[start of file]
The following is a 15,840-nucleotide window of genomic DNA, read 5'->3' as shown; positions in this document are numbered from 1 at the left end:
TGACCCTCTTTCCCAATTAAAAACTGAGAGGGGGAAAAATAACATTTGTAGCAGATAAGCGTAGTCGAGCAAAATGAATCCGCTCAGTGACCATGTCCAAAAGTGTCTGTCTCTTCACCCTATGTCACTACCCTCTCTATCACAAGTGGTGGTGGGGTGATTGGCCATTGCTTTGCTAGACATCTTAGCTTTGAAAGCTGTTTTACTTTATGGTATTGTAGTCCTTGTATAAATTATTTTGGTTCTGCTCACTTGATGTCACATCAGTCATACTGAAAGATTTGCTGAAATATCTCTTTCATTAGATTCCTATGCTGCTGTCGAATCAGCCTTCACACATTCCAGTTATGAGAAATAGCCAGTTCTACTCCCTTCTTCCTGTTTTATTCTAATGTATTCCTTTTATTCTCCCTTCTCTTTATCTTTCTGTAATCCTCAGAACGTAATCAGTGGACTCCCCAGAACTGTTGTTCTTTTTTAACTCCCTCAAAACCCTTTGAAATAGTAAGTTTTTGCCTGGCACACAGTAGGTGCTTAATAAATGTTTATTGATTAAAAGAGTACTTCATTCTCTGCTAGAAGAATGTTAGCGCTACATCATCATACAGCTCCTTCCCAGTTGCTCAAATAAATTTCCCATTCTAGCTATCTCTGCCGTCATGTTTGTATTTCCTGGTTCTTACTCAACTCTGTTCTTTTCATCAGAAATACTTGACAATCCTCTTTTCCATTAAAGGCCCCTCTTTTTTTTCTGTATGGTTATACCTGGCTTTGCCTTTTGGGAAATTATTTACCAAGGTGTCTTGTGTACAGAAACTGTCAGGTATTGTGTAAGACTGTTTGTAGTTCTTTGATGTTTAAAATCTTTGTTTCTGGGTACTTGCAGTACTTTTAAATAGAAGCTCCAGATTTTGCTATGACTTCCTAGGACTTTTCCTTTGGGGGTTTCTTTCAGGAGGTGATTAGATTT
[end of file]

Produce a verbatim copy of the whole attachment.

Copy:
The following is a 15,840-nucleotide window of genomic DNA, read 5'->3' as shown; positions in this document are numbered from 1 at the left end:
TGACCCTCTTTCCCAATTAAAAACTGAGAGGGGGAAAAATAACATTTGTAGCAGATAAGCGTAGTCGAGCAAAATGAATCCGCTCAGTGACCATGTCCAAAAGTGTCTGTCTCTTCACCCTATGTCACTACCCTCTCTATCACAAGTGGTGGTGGGGTGATTGGCCATTGCTTTGCTAGACATCTTAGCTTTGAAAGCTGTTTTACTTTATGGTATTGTAGTCCTTGTATAAATTATTTTGGTTCTGCTCACTTGATGTCACATCAGTCATACTGAAAGATTTGCTGAAATATCTCTTTCATTAGATTCCTATGCTGCTGTCGAATCAGCCTTCACACATTCCAGTTATGAGAAATAGCCAGTTCTACTCCCTTCTTCCTGTTTTATTCTAATGTATTCCTTTTATTCTCCCTTCTCTTTATCTTTCTGTAATCCTCAGAACGTAATCAGTGGACTCCCCAGAACTGTTGTTCTTTTTTAACTCCCTCAAAACCCTTTGAAATAGTAAGTTTTTGCCTGGCACACAGTAGGTGCTTAATAAATGTTTATTGATTAAAAGAGTACTTCATTCTCTGCTAGAAGAATGTTAGCGCTACATCATCATACAGCTCCTTCCCAGTTGCTCAAATAAATTTCCCATTCTAGCTATCTCTGCCGTCATGTTTGTATTTCCTGGTTCTTACTCAACTCTGTTCTTTTCATCAGAAATACTTGACAATCCTCTTTTCCATTAAAGGCCCCTCTTTTTTTTCTGTATGGTTATACCTGGCTTTGCCTTTTGGGAAATTATTTACCAAGGTGTCTTGTGTACAGAAACTGTCAGGTATTGTGTAAGACTGTTTGTAGTTCTTTGATGTTTAAAATCTTTGTTTCTGGGTACTTGCAGTACTTTTAAATAGAAGCTCCAGATTTTGCTATGACTTCCTAGGACTTTTCCTTTGGGGGTTTCTTTCAGGAGGTGATTAGATTT